Several regional areas across NSW and QLD are facing a dramatic undersupply of rental properties as falling vacancy rates and rising rents put pressure on low-income earners.
According to new data from RentRabbit.com.au, Banora Point, located in the Northern Rivers region of NSW in Tweed Shire, is the area most in need of rental stock with a vacancy rate of just 0.3 per cent.
Rents in Banora Point have risen 13 per cent in just 12 months, with tenants spending 64 per cent of their average weekly income on rent, which is the highest in the country.
Other regional areas struggling to keep up with rental demand and where tenants are using a huge portion of their income on rent include Tweed Heads South (62 per cent), Nambucca Heads (61 per cent) and Ulladulla (61 per cent) in NSW, along with Coombabah (62 per cent) and Cooroy (61 per cent) in QLD.
RentRabbit.com.au Co-founder Ben Pretty said a lack of rental properties was impacting low-income areas in regional Australia the most.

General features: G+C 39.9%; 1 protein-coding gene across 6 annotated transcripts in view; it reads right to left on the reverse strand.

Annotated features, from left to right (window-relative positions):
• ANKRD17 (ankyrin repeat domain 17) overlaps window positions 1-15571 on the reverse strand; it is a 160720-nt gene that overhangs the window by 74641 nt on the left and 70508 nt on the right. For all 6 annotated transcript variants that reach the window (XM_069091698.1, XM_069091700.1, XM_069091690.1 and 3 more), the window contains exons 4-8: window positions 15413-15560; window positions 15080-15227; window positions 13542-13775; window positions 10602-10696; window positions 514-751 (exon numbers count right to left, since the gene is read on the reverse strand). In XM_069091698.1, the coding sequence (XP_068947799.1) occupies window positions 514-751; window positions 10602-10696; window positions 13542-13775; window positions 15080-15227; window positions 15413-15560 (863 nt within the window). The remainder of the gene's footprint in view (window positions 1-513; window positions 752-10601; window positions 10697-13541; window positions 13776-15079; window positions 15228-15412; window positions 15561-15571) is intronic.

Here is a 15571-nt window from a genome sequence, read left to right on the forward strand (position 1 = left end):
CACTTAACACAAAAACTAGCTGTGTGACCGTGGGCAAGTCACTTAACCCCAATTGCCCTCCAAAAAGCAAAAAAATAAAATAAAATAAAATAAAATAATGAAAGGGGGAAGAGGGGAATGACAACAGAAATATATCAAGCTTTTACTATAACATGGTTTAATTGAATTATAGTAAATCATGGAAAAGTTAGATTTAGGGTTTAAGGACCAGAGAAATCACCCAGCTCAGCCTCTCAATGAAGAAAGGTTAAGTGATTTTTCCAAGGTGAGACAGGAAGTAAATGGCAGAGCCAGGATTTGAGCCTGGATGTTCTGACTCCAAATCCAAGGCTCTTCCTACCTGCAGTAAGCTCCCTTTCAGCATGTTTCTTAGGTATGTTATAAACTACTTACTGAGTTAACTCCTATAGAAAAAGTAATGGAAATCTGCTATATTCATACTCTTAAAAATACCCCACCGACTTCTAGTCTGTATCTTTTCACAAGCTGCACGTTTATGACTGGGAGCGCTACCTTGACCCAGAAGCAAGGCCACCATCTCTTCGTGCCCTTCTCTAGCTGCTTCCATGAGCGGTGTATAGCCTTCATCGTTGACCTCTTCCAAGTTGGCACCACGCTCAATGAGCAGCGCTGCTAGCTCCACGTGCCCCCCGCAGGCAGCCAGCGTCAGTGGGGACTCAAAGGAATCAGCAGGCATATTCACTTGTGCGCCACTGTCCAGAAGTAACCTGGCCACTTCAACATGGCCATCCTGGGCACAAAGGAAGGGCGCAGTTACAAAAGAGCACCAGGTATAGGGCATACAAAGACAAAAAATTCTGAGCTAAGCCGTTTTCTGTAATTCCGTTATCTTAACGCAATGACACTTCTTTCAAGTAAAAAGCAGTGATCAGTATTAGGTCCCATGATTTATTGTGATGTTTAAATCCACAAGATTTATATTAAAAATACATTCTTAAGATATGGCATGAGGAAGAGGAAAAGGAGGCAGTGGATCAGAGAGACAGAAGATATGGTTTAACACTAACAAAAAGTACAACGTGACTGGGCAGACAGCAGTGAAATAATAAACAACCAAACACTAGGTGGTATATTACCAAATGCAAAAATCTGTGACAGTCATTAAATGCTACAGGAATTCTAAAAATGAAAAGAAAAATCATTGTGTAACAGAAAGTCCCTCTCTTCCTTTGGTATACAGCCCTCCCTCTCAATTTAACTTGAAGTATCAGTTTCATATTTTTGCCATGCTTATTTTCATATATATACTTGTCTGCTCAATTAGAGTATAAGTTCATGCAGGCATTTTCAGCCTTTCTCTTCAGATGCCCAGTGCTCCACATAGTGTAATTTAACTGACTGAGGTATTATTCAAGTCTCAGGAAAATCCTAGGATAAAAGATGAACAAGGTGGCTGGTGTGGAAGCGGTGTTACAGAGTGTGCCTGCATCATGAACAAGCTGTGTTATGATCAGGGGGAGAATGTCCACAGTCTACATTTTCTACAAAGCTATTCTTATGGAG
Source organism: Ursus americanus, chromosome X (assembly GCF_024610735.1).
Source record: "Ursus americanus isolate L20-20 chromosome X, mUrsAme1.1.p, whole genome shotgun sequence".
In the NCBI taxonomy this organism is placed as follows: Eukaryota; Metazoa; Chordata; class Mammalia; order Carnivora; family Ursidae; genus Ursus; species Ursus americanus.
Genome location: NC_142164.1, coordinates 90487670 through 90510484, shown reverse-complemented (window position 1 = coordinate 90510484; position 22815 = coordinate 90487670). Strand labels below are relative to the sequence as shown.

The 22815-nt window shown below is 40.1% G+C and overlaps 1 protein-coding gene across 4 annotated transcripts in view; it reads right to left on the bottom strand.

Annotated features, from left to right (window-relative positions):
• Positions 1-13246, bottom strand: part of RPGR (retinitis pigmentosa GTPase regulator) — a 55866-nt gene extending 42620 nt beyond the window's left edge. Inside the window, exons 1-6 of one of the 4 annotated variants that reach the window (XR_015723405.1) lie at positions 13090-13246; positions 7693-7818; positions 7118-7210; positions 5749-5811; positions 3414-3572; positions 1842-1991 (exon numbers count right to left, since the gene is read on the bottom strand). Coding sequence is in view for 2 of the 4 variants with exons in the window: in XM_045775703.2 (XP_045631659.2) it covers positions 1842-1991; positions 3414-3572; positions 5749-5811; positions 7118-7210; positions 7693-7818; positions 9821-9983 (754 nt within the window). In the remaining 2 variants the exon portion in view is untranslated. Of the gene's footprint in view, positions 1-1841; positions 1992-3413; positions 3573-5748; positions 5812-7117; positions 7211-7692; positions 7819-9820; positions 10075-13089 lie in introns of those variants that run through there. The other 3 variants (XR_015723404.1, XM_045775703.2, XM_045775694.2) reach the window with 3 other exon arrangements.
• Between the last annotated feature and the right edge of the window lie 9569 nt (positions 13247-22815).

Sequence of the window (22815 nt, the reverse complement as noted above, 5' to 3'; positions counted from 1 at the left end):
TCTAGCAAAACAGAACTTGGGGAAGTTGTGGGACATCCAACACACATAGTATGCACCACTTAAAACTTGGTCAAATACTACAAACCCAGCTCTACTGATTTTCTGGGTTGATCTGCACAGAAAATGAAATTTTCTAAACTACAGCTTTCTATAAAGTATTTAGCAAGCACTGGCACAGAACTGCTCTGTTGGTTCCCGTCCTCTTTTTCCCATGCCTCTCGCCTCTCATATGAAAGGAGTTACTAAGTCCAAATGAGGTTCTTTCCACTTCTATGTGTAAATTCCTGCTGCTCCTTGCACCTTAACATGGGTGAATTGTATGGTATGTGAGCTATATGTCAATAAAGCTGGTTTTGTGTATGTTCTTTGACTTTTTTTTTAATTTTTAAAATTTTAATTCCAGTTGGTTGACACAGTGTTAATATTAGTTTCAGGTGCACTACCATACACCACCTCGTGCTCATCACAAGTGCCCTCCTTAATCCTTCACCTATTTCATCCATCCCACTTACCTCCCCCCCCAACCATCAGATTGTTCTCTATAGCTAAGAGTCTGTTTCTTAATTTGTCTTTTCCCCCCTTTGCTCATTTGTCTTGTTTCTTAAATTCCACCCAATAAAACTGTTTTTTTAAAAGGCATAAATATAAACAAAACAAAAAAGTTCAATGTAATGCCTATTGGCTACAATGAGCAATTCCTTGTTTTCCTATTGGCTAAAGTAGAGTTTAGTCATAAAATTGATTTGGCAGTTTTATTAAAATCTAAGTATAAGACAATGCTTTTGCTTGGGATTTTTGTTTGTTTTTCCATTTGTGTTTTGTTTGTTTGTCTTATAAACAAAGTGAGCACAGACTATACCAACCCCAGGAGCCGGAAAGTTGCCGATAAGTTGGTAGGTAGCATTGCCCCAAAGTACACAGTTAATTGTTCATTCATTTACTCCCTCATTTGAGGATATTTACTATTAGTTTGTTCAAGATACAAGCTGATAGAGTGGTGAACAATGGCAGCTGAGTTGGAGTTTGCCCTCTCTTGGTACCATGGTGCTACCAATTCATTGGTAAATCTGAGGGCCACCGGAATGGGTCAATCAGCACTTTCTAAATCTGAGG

“There are many suburbs across Australia where vacancy rates are very low and tenants are struggling to find somewhere to live,” Mr Pretty said.
“For affluent tenants in more privileged suburbs, they at least have more options in terms of where they can live, especially as many of them are knowledge workers who can work remotely.
“For the many tenants who have low household incomes and who live in socio-economically disadvantaged areas, they’re really struggling right now and have very few options.”
The analysis ranked suburbs based on their median weekly rent expressed as a share of their average weekly household income.
Tenants struggled the most in areas with low vacancy rates, low average weekly household incomes and a below-average socio-economic status.
In NSW there were 11 suburbs desperate for more rental stock, followed by Queensland (4), Tasmania (3), Western Australia (1) and South Australia (1).
Mr Pretty said the rental crisis was one of the biggest issues facing the new Federal Government.
“We hope the Albanese government can work with the states and territories to find a way to increase the level of rental supply and solve this problem, although we recognise there are no easy answers,” he said.